Thanks once again.

    • Maloney Performance

      Thanks Quyen. It’s not uncommon when you switch, particularly when the weight gets heavy. As a general rule (assuming no underlying problem) allow 3 weeks or so to become accustomed to a new uncomfortable exercise (i.e. Zerchers, front squats, loaded hip thrust). I’d also have a soft-tissue therapist have a look at you. Trigger points are very common in that area and may need to be dealt with first.

      Hope it helps!

      • Quyen Lam

        Awesome thanks! I’ve noticed that I’m only able to squat less from before. Before I was squatting low bar as taught by Mark Ripptoe and was pushing 152kg but now with the Oly squat I’m down to 140kg. Is this normal?

        • Maloney Performance

          No problem. I’d say that’s a pretty normal ratio – naturally you can bring this closer to your low-bar squat if you focus on it in training but it all depends on what you’re squatting for at the end of the day!


  5. Patrick

    When I try to go to an olympic squat, I reach two main issues. One is hip mobility in order to get down to the bottom position, and the other is ankle mobility which forces my feet to have a great angle outwards. My powerlifting style squat is supposed to be more stressful on my hips due to the sit back motion, I find that it is the opposite way.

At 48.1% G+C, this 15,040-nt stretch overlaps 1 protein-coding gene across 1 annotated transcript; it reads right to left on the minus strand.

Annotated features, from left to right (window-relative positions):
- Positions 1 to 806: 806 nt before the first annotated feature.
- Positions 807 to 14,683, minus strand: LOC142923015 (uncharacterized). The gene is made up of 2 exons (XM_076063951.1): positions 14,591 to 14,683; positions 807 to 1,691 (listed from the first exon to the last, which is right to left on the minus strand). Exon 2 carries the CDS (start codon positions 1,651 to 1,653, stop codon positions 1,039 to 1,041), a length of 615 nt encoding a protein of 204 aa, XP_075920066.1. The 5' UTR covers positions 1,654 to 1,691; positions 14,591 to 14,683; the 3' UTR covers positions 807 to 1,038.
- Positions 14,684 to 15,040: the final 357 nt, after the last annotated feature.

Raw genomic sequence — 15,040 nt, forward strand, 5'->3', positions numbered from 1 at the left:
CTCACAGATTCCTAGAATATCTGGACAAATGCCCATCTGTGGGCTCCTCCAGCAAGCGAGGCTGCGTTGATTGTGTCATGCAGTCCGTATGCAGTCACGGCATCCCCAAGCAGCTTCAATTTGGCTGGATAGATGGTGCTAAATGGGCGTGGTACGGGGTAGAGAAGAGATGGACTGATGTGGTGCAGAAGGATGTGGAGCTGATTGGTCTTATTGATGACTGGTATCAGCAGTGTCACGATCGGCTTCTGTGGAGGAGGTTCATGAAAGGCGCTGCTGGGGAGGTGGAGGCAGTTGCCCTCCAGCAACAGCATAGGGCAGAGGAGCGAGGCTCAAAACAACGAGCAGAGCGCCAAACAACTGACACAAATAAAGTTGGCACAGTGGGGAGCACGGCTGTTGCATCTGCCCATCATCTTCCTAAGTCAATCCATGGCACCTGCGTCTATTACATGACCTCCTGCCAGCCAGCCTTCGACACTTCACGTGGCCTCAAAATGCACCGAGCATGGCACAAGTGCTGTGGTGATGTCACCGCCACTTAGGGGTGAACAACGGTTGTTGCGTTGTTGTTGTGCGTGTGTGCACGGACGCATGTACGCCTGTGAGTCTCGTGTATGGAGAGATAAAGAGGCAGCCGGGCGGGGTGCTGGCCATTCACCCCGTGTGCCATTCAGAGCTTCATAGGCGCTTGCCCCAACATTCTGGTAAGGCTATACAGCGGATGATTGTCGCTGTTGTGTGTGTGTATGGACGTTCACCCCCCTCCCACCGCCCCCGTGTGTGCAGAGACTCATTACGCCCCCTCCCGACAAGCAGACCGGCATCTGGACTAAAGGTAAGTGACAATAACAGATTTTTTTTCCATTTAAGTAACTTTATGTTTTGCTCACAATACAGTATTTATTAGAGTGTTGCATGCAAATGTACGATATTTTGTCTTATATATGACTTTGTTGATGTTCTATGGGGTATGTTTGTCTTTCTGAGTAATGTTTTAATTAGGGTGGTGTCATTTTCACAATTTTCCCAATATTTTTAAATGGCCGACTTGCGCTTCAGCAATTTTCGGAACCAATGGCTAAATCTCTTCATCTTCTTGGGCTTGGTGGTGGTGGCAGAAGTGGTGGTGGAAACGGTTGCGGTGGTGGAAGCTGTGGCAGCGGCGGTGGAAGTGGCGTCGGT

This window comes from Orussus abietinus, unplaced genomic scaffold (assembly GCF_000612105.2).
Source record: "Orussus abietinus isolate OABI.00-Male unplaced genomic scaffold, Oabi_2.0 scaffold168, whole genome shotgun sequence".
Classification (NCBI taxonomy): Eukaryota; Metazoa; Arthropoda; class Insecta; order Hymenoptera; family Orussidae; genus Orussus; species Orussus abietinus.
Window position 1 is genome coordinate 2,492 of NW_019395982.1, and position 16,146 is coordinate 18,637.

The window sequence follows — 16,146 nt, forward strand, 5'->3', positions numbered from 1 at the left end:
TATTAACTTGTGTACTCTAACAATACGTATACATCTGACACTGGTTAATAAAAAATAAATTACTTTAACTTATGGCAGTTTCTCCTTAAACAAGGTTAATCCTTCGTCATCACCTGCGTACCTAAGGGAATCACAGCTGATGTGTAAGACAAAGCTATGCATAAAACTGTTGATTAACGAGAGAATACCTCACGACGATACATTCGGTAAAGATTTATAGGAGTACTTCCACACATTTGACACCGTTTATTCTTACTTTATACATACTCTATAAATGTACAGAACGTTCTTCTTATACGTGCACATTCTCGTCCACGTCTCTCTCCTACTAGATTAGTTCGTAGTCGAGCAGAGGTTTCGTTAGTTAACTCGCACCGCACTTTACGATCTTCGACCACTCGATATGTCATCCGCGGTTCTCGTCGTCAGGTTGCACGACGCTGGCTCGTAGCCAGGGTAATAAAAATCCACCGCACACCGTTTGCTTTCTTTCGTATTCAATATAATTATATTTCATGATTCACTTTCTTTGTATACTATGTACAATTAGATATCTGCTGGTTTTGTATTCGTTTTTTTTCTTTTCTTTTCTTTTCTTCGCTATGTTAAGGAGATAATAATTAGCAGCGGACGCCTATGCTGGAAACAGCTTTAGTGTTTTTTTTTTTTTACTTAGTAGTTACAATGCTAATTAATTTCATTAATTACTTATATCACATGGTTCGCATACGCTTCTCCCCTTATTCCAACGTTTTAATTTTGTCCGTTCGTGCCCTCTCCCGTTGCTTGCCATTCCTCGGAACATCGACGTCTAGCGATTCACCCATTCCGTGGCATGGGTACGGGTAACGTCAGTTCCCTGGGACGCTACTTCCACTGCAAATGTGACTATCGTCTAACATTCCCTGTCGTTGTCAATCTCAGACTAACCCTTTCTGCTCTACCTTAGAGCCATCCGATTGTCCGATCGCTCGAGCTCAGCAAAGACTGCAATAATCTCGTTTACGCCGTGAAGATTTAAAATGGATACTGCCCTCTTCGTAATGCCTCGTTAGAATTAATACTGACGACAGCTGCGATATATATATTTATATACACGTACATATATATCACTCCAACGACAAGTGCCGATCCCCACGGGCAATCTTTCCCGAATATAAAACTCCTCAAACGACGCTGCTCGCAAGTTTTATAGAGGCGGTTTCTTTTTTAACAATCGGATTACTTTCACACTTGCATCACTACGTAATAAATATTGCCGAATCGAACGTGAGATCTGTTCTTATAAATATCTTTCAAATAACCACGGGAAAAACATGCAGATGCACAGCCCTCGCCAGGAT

• Maloney Performance

      Hi Patrick,

      The powerlifting squat is more stressful in the fact that you’re putting greater torques through the hip joint, however, if you’ve got impingement or general lack of ROM issues then it’s not going to be particurlarly nice for the hip joint either. It’s just a case of working hard on getting the ROM there in the first place and then trying to strengthen in that range.

      Hope this helps.

  6. David

    I’ve recently started using olympic weightlifting shoes for my low bar squatting, and I’m having issues not leaning too far forward or just the movement feeling “natural”. I know a lot of lifters do use weightlifting shoes to low bar squat, so I’m wondering if this is just something I need to stay with. Is there any benefit to using olympic weightlifting shoes to low bar, or should I just revert to what I know?

    • Maloney Performance

      Hi David,
      Impossible to judge without seeing you squat. There’ll be some natural forward lean with low bar squatting and that’s fine as long as it’s not too excessive. I’m not a really fan of Oly shoes for low bar. One of the big points of low bar is to emphasise the glutes/hamstrings and shoes will have the opposite effect. May help with depth issues and foot/ankle stability though, seems to be the justification for using them.
      Hope this helps.

  7. Pingback: The Squat; A Bio-Mechanical Assessment | Taylor's Strength Training